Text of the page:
Filings in a new lawsuit against private prison company CoreCivic and its technology provider Securus Technologies reveal that more than 1300 private conversations between incarcerated people and their lawyers were recorded at the private pre-trial detention facility in Leavenworth, Kansas.
Mother Jones reports that the United States Attorney's Office in Kansas authorized the recordings. The federal district court in Kansas appointed a special independent master to investigate the recording of privileged conversations at Leavenworth after footage of an attorney-client meeting there came to light in 2016. The federal court ordered all detention facilities in Kansas and Missouri, including private facilities run by CoreCivic, to stop recording privileged conversations.
The special master's investigation was limited to calls connected with a single drug smuggling case and discovered just 200 recorded calls. The disclosure of 1100 additional calls made between 2011 and 2013 comes a month after the United States Attorney's Office announced it would stop withholding information from the federal investigation.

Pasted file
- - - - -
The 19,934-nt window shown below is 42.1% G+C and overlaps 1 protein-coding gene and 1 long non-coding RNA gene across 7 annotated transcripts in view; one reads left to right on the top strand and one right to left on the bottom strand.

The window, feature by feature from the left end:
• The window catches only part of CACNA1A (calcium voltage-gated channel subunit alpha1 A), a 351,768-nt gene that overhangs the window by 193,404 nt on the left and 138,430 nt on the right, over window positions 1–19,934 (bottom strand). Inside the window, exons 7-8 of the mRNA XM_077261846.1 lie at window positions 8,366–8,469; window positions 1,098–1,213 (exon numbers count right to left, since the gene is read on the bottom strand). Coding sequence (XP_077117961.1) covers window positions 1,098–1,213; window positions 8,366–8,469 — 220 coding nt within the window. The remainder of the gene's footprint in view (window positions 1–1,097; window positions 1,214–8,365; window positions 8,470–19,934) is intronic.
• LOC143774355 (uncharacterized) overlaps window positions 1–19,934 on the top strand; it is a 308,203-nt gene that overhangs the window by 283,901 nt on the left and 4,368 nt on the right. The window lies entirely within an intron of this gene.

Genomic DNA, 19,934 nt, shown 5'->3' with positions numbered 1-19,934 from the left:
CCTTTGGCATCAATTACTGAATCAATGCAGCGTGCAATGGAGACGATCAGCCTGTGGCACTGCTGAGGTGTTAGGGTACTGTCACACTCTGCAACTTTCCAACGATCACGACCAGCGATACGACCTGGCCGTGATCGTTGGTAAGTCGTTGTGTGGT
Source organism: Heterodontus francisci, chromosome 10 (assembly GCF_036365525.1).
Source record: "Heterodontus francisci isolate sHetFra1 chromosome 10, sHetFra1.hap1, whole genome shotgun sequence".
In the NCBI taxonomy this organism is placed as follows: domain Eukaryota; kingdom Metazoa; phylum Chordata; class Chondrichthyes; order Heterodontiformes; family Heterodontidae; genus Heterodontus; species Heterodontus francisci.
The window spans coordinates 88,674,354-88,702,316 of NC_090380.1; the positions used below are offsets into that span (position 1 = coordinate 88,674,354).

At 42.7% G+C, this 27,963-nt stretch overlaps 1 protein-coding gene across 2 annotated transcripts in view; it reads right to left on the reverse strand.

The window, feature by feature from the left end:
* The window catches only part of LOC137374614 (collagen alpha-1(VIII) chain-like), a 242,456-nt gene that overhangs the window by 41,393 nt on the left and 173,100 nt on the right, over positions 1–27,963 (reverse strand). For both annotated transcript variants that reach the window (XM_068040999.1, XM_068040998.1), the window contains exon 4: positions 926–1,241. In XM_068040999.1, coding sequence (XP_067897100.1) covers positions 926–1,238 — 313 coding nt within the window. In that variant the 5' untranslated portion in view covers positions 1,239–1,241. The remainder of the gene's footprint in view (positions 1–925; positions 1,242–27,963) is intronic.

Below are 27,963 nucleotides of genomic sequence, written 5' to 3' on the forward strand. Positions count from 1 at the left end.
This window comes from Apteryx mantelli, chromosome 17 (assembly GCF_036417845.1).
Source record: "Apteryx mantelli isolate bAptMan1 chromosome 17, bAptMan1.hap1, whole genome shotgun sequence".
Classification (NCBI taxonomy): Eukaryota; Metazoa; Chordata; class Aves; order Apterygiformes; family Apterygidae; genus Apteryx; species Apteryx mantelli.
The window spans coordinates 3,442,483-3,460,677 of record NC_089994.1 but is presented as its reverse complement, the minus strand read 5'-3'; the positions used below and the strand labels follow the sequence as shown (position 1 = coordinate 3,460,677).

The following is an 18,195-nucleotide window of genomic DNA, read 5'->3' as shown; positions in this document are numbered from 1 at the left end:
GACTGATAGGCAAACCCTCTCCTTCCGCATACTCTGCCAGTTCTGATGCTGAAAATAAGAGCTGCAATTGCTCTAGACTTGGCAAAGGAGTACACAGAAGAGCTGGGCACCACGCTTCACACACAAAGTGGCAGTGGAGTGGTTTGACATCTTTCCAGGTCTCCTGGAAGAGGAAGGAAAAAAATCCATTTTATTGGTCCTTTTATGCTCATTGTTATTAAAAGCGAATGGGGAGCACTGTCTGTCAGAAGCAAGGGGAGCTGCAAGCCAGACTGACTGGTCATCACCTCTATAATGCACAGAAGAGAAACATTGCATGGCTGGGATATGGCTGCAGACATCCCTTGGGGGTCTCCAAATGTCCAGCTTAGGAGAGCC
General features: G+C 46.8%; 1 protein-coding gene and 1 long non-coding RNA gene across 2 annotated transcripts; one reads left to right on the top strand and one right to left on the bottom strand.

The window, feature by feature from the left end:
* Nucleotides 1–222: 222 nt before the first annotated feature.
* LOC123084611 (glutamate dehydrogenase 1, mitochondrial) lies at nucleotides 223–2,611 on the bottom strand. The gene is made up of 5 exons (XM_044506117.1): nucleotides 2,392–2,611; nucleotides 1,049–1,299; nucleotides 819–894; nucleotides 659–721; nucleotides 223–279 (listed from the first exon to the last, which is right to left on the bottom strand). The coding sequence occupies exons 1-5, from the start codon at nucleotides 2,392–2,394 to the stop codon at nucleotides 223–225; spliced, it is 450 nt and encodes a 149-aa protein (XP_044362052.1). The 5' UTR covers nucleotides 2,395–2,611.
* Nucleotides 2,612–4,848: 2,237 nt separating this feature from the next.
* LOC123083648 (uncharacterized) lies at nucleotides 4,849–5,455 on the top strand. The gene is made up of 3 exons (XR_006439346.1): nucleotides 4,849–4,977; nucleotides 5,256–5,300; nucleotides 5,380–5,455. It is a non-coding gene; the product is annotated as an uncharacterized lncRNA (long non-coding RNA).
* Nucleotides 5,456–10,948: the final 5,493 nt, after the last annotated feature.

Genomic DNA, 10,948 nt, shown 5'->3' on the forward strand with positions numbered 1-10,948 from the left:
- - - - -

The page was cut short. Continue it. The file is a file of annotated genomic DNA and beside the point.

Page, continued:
Prosecutors admitted listening to the recordings in the smuggling case, but Mother Jones reports that it is not yet clear whether they listened to any of the other 1100 recordings. Charges and convictions against people incarcerated at Leavenworth could be overturned if a judge finds that prosecutors violated attorney-client privilege by listening to the recordings.
Securus Technologies, the private company that recorded the calls, previously faced legal action for illegally taping privileged communications. According to Mother Jones, a hack in 2015 revealed the company had recorded at least 57,000 privileged calls between 2011 and 2014, and in 2016, The Intercept reported that Securus had settled with indigent defense organizations and individual defense attorneys who alleged in a lawsuit that the company had recorded privileged communications with their clients.